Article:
• As with all things EFI, if you need more information, refer to Rod's truly excellent site, http://www.rodsbooks.com!
  • All instructions assume that you are running as root. If not, then preface each command with "sudo".

    1. (See EDIT: 6/8/2013 below.) Install in UEFI mode and run until it fails.
    2. Set the BIOS to boot in Legacy mode, and boot the Live CD. Select "Try Kubuntu."
    3. Download Rod's GPT Fdisk program from: http://download.opensuse.org/repositories/home:/srs5694/Debian_6.0/amd64/gptfdisk_0.8.6-1_amd64.deb.
    4. Install GPT Fdisk: "dpkg -i gptfdisk_0.8.6-1_amd64.deb".
    5. Using 'gdisk', partition the disk as follows:
      • Partition 1: Type: efi, TypeCode: EF00, Name: EFI System
      • Partition 2: Type: bios, TypeCode: EF02, Name: BIOS boot partition
      • Partition 3: Type: swap, TypeCode: 8200, Name: Linux Swap
      • Partition 4: Type: ext4, TypeCode: 8300, Name: Linux Filesystem
    6. Install the system in Legacy mode, mounting the 4th partition on /.
    7. When the installation is done, reboot the system and enter BIOS. Set it back to UEFI boot, and reboot the Live CD.
    8. Download and install Boot-Repair as noted in the third post.
    9. Run boot-repair, pointing to the EFI partition as the installation/boot partition.

Once boot-repair finishes, your system will boot in UEFI mode with no problems, at least none that I've seen so far!

Finally, don't forget to edit your GRUB configuration to accurately display your boot options.

I hope this helps! Let me know if you have any questions, and I'll try to help as best I can.

EDIT: 6/8/2013

I decided to reinstall my laptop from scratch, following my own instructions, and I ran into a problem! Boot-repair failed every time, and I finally figured out why.

It turns out I left out one step that I'd done the first time through, and it seems it was critical!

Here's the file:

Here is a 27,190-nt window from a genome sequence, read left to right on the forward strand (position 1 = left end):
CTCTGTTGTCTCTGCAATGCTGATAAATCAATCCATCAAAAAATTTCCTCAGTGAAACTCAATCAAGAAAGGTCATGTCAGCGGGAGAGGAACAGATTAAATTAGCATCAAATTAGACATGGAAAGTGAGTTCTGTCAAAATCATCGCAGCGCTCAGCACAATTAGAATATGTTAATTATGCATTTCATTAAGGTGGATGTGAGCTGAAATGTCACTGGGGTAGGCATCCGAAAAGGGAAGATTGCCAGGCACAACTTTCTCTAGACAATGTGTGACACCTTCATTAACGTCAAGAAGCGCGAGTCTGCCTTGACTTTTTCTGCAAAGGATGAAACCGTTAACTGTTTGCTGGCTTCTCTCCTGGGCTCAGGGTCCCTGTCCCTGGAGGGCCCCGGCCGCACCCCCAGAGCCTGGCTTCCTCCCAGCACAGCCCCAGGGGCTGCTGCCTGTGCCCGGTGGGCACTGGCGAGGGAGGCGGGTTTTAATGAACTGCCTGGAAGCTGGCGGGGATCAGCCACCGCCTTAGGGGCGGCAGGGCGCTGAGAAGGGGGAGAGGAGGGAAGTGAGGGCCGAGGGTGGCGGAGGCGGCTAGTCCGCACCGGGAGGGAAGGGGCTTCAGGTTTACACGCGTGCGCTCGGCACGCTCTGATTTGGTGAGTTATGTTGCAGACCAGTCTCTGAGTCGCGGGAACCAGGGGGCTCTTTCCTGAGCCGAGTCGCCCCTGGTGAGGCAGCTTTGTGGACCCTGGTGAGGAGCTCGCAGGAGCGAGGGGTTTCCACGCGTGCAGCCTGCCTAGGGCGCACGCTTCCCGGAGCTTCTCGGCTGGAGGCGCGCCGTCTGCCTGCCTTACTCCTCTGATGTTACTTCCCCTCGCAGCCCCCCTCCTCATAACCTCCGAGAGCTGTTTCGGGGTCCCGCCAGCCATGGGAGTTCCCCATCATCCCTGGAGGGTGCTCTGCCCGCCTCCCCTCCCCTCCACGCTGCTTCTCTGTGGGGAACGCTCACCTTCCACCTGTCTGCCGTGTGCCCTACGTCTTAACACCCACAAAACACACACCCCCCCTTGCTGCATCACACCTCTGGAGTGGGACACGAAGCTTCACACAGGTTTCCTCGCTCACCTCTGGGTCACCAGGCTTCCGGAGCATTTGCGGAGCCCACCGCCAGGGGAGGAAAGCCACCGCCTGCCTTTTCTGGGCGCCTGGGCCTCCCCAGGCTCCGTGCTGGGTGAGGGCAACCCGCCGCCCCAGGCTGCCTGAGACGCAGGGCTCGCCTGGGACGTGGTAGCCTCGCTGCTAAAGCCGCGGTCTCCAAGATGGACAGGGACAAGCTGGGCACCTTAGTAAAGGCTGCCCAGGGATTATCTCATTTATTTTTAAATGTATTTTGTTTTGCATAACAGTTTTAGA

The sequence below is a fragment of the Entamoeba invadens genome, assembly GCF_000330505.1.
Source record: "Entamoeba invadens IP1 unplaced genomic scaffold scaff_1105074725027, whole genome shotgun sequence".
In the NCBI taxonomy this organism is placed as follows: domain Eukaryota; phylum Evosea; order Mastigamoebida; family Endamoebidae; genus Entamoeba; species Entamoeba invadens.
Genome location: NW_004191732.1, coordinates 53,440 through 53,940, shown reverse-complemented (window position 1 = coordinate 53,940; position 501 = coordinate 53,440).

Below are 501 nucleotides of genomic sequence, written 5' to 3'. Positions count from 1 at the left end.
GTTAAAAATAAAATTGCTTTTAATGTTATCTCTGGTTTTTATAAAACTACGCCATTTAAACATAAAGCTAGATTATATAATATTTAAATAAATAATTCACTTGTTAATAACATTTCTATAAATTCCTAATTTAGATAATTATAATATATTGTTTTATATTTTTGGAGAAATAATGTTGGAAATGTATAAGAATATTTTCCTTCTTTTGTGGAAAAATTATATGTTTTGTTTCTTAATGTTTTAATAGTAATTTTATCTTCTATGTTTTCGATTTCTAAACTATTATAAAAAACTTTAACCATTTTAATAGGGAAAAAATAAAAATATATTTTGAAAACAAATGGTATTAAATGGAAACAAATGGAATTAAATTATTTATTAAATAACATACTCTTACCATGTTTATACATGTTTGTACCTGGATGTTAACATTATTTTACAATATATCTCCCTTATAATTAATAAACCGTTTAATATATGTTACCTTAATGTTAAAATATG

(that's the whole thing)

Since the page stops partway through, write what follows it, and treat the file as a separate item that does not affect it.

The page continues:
So, as I said, you should be able to install Ubuntu in Legacy mode, switch to UEFI mode, boot the Live CD, and run boot-repair. Every time I tried this, boot-repair came back telling me that I didn't have an EFI partition on my disk! Except, at that same time, I was staring at my partition table, which clearly showed /dev/sda1 as an EFI partition, with type code 0xEF00 and the boot flag set. So, what was the problem?

Simple... The EFI partition was empty. I had skipped was my first attempt to install in UEFI mode!

I had tried many times to install in UEFI mode, but each attempt failed. However, those failed attempts had populated the /boot/efi directory, located on /dev/sda1, the EFI partition.

Without those files on that partition, boot-repair didn't recognize it as an EFI partition! And so, it would tell me I had no EFI partition and fail!

So, I tried adding my original UEFI attempt back in to my instructions and, voilà, boot-repair succeeded, and the system booted in UEFI mode!

Now, @Marco Guimarães mentioned in his response that he was able to succeed without attempting (and failing) to install in UEFI first. I'm not sure how! @Marco Guimarães and/or @Radu Rădeanu, could you comment on this? Do you know for sure that your EFI partition was empty when you ran boot-repair, and that it worked regardless? Were there any other steps you took that might explain this?


After do a clean install in bios mode (in a GPT partition i presume) . turn uefi on again and use a live cd like lubuntu and use boot-repair :

sudo add-apt-repository ppa:yannubuntu/boot-repair && sudo apt-get update

sudo apt-get install -y boot-repair && (boot-repair &)

In advance mode choose "purge grub before install" and choose for installation the EFI partition.

I have a vaio with uefi and yes i did this for installing my OS but for what i saw radeon cards with uefi in linux is a stupid thing . but i tested the new kernel 3.9 and yeah good news for us we just need to wait for saucy for good support to our hardware :D or you can use Fedora 18 it now use kernel 3.9.

  • I just downloaded and installed the latest Catalyst, and it solves all of the problems I was having with the graphics! I know it's a proprietary driver, but it IS the one designed by the card's manufacturer, and I've always had good success with the Catalyst.
    – geo
    Jun 7, 2013 at 18:07